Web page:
Within our 109 assisted and supported living units, 50% are private, with the remainder being subsidized by BC Housing and Fraser Health. The majority of our 193 residential care units are publicly funded through the Fraser Health Authority, with a small private pay inventory set aside.
     Our second project, located in Chilliwack, B.C., occupies nine acres and is in the initial stages of development.
     At its core, the story of Elim Village is a real life example of the power of community. It's through community and the associated congregation of people and assets that we have created a number of advantages.
    Through community we have raised investments to initiate and support the acquisition of land and building projects.
    Through community we have been able to offer a wide range of housing and care options that reduce the physical and emotional impact of transition and change on older adults. In fact, we've had over 200 housing transitions, and we've been able to keep over 80 spouses together on the same property with differing care needs.
     Through community we've added on-site amenities including a 400-seat auditorium, a small bistro, community gathering spaces, walking trails, a doctor's office, and a pharmacy.
     Through community we have attracted other individuals and organizations like the Fraser Health Authority, which has been a key partner in integrating care services throughout the village.
     Through community we have been able to make wellness a priority. Our programming supports this in a variety of ways, from concerts to wellness fairs and education, from fitness classes to dementia-specific programs. An important area of wellness is also found in spiritual care through the pastoral care program, where we increasingly deal with residents, families, and staff with end of life issues, including grief and loss.
     Through community we have also been to engage a group of capable and caring staff members who serve the residents by listening to their concerns, answering questions, providing guidance and support, advocating for their interests, and even coming in to change the occasional light or fix a toilet.
    Finally, through community we've been able to create a home for residents where they feel valued, supported, and secure. Similar schedules, interests, and shared experiences and histories allow them to engage and interact with one another on a daily basis, serving to combat the feelings and issues associated with isolation and loneliness.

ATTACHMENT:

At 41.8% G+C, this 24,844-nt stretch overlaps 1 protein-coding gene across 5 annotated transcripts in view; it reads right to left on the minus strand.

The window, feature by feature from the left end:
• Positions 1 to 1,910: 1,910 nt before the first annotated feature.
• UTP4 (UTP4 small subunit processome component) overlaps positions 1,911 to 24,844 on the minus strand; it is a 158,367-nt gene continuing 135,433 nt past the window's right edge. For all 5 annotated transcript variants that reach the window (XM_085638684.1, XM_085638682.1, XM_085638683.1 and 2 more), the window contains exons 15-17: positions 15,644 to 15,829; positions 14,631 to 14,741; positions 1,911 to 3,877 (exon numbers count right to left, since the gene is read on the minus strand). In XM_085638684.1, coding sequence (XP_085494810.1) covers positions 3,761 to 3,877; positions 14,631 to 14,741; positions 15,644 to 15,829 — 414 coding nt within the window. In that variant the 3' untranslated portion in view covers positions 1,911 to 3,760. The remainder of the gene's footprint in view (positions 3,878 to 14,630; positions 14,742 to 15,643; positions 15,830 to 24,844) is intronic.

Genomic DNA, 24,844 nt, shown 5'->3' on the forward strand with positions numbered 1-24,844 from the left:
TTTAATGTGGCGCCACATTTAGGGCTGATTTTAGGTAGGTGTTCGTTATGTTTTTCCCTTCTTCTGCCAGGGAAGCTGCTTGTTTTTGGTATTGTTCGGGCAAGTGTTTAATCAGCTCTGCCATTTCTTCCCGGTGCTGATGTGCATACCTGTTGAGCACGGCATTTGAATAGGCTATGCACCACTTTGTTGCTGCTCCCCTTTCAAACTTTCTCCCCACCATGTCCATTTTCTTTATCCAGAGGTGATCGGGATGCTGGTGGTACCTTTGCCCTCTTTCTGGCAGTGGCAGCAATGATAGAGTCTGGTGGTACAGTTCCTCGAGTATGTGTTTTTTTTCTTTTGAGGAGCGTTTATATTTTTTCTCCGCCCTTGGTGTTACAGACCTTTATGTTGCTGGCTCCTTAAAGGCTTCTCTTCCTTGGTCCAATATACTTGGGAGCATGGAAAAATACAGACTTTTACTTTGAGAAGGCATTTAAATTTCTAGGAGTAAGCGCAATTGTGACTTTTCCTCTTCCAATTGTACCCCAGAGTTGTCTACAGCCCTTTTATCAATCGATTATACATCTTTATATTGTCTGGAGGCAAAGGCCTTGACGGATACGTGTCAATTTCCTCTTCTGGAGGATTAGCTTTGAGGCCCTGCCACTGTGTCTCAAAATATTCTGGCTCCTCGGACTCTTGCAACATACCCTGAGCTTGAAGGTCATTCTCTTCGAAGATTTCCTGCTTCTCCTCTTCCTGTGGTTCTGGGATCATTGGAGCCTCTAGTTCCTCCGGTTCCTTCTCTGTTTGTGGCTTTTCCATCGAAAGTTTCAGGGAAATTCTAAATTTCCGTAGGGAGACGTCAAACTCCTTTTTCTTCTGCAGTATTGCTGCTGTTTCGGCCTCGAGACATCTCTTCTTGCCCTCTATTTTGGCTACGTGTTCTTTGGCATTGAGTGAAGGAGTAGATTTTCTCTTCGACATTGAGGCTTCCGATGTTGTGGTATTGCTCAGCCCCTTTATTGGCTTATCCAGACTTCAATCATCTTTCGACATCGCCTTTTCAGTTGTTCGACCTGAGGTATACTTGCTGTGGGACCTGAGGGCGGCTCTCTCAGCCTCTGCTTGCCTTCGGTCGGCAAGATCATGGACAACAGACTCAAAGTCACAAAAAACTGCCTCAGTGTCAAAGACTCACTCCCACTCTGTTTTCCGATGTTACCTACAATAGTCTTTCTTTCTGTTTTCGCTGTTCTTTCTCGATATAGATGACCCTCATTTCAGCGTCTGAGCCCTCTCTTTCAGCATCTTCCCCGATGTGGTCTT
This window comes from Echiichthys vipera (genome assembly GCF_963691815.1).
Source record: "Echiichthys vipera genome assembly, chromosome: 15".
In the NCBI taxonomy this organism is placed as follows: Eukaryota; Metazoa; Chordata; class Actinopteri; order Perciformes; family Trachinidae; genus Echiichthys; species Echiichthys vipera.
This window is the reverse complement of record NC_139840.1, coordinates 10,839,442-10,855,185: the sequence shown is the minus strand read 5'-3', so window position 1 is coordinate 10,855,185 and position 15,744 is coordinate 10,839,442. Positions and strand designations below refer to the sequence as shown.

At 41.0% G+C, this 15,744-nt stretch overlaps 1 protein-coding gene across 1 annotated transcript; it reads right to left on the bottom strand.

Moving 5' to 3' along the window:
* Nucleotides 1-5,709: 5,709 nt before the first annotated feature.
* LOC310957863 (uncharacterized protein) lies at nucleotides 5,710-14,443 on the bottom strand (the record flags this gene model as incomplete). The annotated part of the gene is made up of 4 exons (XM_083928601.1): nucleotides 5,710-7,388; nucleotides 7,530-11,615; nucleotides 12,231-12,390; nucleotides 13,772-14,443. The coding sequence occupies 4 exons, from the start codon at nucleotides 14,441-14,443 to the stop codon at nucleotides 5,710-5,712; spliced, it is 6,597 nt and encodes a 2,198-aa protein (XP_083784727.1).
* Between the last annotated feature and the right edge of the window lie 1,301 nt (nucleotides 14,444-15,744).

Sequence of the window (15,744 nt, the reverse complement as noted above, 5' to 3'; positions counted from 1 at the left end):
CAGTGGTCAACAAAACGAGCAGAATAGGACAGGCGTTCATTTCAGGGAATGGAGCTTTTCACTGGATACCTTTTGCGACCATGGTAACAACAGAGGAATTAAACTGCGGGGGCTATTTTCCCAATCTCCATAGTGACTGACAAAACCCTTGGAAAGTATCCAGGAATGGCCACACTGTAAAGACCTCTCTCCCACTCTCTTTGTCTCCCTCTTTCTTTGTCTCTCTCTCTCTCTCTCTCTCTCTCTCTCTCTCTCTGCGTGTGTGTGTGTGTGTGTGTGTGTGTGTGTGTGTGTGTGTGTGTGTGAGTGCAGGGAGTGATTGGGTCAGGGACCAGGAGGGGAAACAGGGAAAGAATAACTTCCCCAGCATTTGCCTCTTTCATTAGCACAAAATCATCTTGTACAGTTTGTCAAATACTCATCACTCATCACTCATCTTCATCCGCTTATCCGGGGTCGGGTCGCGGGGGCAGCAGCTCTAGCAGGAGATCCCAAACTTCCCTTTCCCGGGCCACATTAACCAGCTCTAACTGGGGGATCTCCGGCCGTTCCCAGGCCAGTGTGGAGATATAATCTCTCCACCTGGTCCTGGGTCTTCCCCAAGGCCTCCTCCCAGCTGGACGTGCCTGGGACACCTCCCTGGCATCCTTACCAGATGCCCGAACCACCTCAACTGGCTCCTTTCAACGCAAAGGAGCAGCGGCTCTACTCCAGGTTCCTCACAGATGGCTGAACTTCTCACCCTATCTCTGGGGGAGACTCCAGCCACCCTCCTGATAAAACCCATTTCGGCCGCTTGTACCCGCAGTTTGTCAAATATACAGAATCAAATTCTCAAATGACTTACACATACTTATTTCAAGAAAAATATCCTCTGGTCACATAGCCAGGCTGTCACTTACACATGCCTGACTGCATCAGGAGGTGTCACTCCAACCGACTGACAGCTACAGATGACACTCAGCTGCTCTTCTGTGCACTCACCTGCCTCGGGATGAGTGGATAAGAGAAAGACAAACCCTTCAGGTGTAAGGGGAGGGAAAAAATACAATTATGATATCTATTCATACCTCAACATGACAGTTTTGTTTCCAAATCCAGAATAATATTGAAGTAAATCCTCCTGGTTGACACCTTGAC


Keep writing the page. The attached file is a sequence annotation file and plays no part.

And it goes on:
While we are thankful for our situation and optimistic about the opportunities ahead, we recognize that we are among the fortunate few in our field. Our size, scale, and not-for-profit status have provided us with some financial margin to strategically invest in the community. The relatively recent addition of our residential care has given us service contracts with better than average care hours, and the fact that much of our infrastructure has been constructed during a period of low interest rates has provided us with beneficial financing.


     That said, like many other providers, we're concerned about a number of trends we are experiencing. We are increasingly challenged to do more with less, as care needs within assisted living in residential care continue to rise while staffing levels remain the same. Expectations with respect to quality of life are increasing, and dare I say they'll be higher with the baby boomers, yet we have little time and resources available to enhance areas like dining, food quality, and wellness services.
    Finally, compliance requirements in all areas, from by-laws to building codes to workplace safety and standards related to clinical best practice, continue to rise. In isolation, these are positive things. However, in combination, they place service providers in challenging positions.
    In order to ensure that the older adults of our country are appropriately supported and cared for, we need to be strategic with our use of time, energy, and resources. To this end, I would like to leave you with recommendations from the BC Care Providers Association, put forward in the January 2017 publication “Strengthening Seniors Care: A Made-in-BC Roadmap”, which I believe has application to the national conversation as well.